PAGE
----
The Corner


As expected, my man Michael Gove has come out in favor of Brexit: in favor of Britain’s exit from the European Union. To read his statement in The Spectator, go here.

It takes a lot for me to click on The Spectator these days. (I explain here.) Gove, almost uniquely, has the power to make me do it.

He was always one of my favorite writers. Then he entered politics, where he shined even brighter. David Cameron is one of his biggest fans. He put him in his shadow cabinet. Gove has been in his inner circle ever since. Gove is now justice minister.

My most recent interview of Gove was in 2014, and it resulted in a four-part series: I, II, III, and IV. If you would like to get to know him and his thought, that series is not a bad way to do it.

I agree with Gove entirely on Britain and the EU. I also agree with him that Cameron is an outstanding prime minister — outstandingly good.

By the way, I heard from quarters of the Right for a long time that Cameron would never deliver on his promise of an EU referendum. He has of course delivered.

Could we pause for a second to acknowledge this? Half a second? A millisecond? A Miliband second?

No, I’m sure we can’t. The tide of right-wing hatred and absolutism, like left-wing hatred and absolutism, is unstoppable.

There are people in Britain who believe that Britain is better off in the EU. Some of these people are conservative, as well as Conservative. I believe they are wrong on this issue. But they don’t hate Britain, they don’t hate national sovereignty, they don’t want to have Jacques Delors’ love child.

Reading the right-wing, or even the conservative, press in America, you would never know that there are patriotic pro-EU Brits. But there are. We just black-and-white things. (And some issues, of course, are black and white. For an illustration, I would point to Planned Parenthood and its hawking of baby parts.)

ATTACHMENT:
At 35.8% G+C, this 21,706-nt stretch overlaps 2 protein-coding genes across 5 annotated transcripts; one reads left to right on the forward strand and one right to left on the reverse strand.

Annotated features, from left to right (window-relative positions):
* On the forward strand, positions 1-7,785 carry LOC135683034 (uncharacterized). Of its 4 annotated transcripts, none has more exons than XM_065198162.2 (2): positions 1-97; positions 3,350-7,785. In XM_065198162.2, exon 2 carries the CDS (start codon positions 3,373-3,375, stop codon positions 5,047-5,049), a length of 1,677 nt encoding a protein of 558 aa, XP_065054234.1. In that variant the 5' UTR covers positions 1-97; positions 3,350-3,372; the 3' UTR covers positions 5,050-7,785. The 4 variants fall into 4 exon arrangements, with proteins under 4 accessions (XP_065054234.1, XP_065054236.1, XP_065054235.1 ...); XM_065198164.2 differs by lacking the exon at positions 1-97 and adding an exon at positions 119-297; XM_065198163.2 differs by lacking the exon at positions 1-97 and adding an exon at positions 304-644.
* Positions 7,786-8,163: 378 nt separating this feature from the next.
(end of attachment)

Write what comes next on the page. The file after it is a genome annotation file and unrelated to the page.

Take Ken Clarke, that old warhorse. I think he is flat wrong about the EU. But I’m not going to pretend that I am more pro-British than he is. Every two-bit right-wing commentator in America thinks he is more pro-British than Ken frickin’ Clarke. Which is mind-boggling.

“I don’t love Brussels,” said Cameron, “I love Britain.” Anyone who doubts it is too fevered to talk to, I’m afraid.

Conservatives are not Jacobins. Neither are they extremists. I rejected the Left, long ago, because they were filled with malice and extremism. More and more, I see the Right infected by these things.

I think these things should be fought (including, I must confess, in myself).

(“Extremism in the pursuit of liberty is no vice”! Yeah, yeah …)

P.S. Here is a challenge for us Outers: Be half as understanding and decent toward Cameron and similar Inners as Cameron is toward us.


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